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Increases to CEO Compensation Might Be Put On Hold For Now at Commonwealth Bank of Australia (ASX:CBA)

Key Insights

  • Commonwealth Bank of Australia's Annual General Meeting to take place on 10th of October

  • CEO Matt Comyn's total compensation includes salary of AU$2.47m

  • The overall pay is 172% above the industry average

  • Over the past three years, Commonwealth Bank of Australia's EPS grew by 13% and over the past three years, the total shareholder return was 70%

Under the guidance of CEO Matt Comyn, Commonwealth Bank of Australia (ASX:CBA) has performed reasonably well recently. This is something shareholders will keep in mind as they cast their votes on company resolutions such as executive remuneration in the upcoming AGM on 10th of October. However, some shareholders may still be hesitant of being overly generous with CEO compensation.

See our latest analysis for Commonwealth Bank of Australia

Comparing Commonwealth Bank of Australia's CEO Compensation With The Industry

According to our data, Commonwealth Bank of Australia has a market capitalization of AU$167b, and paid its CEO total annual compensation worth AU$7.3m over the year to June 2023. That's a modest increase of 5.2% on the prior year. While we always look at total compensation first, our analysis shows that the salary component is less, at AU$2.5m.

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For comparison, other companies in the Australian Banks industry with market capitalizations above AU$13b, reported a median total CEO compensation of AU$2.7m. Hence, we can conclude that Matt Comyn is remunerated higher than the industry median. Moreover, Matt Comyn also holds AU$11m worth of Commonwealth Bank of Australia stock directly under their own name, which reveals to us that they have a significant personal stake in the company.

Component

2023

2022

Proportion (2023)

Salary

AU$2.5m

AU$2.5m

34%

Other

AU$4.9m

AU$4.5m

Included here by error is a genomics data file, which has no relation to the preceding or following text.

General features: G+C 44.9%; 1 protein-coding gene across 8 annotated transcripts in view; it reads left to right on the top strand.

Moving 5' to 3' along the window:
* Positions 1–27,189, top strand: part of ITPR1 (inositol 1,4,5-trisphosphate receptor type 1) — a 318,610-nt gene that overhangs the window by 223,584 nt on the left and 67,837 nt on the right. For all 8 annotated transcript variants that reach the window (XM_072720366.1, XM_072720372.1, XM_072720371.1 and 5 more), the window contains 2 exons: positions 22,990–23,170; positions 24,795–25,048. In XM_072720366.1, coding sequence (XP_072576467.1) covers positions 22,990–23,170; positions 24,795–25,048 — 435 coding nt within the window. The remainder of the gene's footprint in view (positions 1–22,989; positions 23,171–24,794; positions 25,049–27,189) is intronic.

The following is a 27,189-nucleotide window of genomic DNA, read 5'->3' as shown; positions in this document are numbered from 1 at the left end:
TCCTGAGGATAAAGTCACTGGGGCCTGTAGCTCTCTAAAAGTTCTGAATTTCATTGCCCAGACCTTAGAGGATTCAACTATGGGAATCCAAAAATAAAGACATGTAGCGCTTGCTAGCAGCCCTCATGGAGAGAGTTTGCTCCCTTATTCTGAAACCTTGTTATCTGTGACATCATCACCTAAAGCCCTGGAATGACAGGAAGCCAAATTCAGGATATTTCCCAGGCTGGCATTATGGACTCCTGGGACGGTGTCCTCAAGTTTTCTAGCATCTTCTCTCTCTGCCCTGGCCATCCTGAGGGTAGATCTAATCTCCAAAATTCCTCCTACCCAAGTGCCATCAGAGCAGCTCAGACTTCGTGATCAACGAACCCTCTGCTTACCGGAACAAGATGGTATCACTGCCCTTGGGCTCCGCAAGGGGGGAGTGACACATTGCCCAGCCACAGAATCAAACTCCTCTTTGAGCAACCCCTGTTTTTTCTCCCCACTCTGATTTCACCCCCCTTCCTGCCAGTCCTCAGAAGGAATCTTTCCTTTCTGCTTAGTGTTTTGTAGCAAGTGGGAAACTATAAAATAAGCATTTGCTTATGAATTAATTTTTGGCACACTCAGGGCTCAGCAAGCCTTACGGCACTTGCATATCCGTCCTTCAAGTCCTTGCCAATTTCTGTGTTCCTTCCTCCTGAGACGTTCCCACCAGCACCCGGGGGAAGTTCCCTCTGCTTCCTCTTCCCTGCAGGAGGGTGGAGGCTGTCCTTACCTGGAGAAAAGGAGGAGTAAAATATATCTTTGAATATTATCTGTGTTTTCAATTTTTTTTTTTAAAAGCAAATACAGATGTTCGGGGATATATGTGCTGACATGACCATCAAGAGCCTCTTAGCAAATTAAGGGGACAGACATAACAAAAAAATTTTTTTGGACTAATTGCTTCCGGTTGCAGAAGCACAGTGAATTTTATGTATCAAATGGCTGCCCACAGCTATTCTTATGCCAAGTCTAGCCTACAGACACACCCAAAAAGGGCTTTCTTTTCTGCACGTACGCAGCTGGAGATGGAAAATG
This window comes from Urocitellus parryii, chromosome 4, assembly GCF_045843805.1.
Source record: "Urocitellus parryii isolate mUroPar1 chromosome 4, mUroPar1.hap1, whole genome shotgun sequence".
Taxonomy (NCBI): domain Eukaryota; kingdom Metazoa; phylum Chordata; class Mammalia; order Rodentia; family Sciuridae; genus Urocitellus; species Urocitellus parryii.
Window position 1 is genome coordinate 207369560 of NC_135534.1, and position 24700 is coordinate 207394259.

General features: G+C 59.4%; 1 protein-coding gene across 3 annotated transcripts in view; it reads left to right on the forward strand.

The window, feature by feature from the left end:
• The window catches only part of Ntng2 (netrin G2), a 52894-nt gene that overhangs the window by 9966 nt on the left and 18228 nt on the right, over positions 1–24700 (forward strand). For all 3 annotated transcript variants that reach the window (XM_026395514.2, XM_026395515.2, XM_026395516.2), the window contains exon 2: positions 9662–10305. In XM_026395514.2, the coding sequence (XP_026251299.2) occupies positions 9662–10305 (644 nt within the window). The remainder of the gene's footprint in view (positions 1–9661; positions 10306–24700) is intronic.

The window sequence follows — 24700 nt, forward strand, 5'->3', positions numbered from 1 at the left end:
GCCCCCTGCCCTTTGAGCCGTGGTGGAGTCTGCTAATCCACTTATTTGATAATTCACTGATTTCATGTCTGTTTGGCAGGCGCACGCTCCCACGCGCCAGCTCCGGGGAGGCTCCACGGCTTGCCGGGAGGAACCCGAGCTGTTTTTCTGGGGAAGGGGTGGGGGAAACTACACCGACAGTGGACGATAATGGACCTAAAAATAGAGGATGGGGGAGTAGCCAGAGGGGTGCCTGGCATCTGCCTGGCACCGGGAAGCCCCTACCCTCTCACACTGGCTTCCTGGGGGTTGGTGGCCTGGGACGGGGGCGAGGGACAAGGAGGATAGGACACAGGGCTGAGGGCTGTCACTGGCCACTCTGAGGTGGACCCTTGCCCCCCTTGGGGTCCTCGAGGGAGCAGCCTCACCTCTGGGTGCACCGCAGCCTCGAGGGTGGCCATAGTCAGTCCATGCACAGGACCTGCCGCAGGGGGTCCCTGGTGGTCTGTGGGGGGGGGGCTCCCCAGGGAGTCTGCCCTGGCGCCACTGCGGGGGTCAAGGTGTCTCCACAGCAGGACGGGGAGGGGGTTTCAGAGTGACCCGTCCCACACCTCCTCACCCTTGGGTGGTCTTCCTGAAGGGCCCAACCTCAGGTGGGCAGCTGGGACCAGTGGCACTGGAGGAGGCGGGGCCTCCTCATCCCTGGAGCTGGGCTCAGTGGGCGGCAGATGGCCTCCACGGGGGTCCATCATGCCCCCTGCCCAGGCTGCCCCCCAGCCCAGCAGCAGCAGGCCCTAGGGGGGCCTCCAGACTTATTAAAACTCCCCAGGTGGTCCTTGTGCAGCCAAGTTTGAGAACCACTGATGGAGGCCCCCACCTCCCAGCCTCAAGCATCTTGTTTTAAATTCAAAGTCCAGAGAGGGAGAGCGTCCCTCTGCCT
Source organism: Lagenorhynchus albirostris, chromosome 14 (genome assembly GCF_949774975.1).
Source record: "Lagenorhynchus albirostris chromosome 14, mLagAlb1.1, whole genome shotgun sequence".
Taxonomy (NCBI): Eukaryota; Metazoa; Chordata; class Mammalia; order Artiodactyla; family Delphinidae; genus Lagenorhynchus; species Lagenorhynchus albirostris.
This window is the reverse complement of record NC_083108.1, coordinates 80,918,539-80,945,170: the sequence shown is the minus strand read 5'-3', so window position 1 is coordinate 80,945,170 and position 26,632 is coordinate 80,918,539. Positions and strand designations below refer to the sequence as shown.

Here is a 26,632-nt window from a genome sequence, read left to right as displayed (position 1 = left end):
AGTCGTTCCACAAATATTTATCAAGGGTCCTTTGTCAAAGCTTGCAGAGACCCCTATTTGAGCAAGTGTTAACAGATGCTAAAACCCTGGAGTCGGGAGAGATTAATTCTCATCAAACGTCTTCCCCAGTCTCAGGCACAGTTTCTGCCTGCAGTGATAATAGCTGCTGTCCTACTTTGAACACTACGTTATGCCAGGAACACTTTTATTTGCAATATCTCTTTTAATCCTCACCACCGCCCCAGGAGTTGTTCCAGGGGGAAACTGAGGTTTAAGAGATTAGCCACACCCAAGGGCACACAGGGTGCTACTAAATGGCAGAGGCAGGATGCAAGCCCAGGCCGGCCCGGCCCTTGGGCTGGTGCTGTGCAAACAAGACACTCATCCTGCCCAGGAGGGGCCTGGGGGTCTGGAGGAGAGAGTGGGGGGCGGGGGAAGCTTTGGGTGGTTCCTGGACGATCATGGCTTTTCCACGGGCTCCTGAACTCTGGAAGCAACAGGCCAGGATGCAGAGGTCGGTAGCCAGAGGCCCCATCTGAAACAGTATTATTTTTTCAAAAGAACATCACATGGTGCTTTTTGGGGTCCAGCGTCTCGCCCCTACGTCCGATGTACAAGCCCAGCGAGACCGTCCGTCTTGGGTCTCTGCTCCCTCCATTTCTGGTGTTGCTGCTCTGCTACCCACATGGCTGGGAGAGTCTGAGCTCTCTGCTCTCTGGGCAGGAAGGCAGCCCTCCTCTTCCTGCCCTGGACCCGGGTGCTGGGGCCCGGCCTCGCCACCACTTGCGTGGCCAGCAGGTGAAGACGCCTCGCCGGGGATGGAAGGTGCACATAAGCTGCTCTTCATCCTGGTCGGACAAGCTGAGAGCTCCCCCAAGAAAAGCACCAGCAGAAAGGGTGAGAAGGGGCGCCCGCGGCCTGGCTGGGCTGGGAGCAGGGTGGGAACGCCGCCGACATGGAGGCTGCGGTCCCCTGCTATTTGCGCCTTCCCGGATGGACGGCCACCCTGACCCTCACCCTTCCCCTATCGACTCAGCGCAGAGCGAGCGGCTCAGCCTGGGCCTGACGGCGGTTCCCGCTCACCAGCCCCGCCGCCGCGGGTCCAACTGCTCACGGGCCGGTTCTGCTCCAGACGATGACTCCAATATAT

66%

Total Compensation

AU$7.3m

AU$7.0m

100%

On an industry level, around 62% of total compensation represents salary and 38% is other remuneration. Commonwealth Bank of Australia sets aside a smaller share of compensation for salary, in comparison to the overall industry. If total compensation is slanted towards non-salary benefits, it indicates that CEO pay is linked to company performance.

ceo-compensation
ceo-compensation

Commonwealth Bank of Australia's Growth

Commonwealth Bank of Australia's earnings per share (EPS) grew 13% per year over the last three years. In the last year, its revenue is up 4.8%.

This demonstrates that the company has been improving recently and is good news for the shareholders. It's also good to see modest revenue growth, suggesting the underlying business is healthy. Looking ahead, you might want to check this free visual report on analyst forecasts for the company's future earnings..

Has Commonwealth Bank of Australia Been A Good Investment?

Boasting a total shareholder return of 70% over three years, Commonwealth Bank of Australia has done well by shareholders. So they may not be at all concerned if the CEO were to be paid more than is normal for companies around the same size.

To Conclude...

The company's decent performance might have made most shareholders happy, possibly making CEO remuneration the least of the concerns to be discussed in the upcoming AGM. However, if the board proposes to increase the compensation, some shareholders might have questions given that the CEO is already being paid higher than the industry.

CEO compensation is a crucial aspect to keep your eyes on but investors also need to keep their eyes open for other issues related to business performance. We've identified 1 warning sign for Commonwealth Bank of Australia that investors should be aware of in a dynamic business environment.

Arguably, business quality is much more important than CEO compensation levels. So check out this free list of interesting companies that have HIGH return on equity and low debt.

Have feedback on this article? Concerned about the content? Get in touch with us directly. Alternatively, email editorial-team (at) simplywallst.com.

This article by Simply Wall St is general in nature. We provide commentary based on historical data and analyst forecasts only using an unbiased methodology and our articles are not intended to be financial advice. It does not constitute a recommendation to buy or sell any stock, and does not take account of your objectives, or your financial situation. We aim to bring you long-term focused analysis driven by fundamental data. Note that our analysis may not factor in the latest price-sensitive company announcements or qualitative material. Simply Wall St has no position in any stocks mentioned.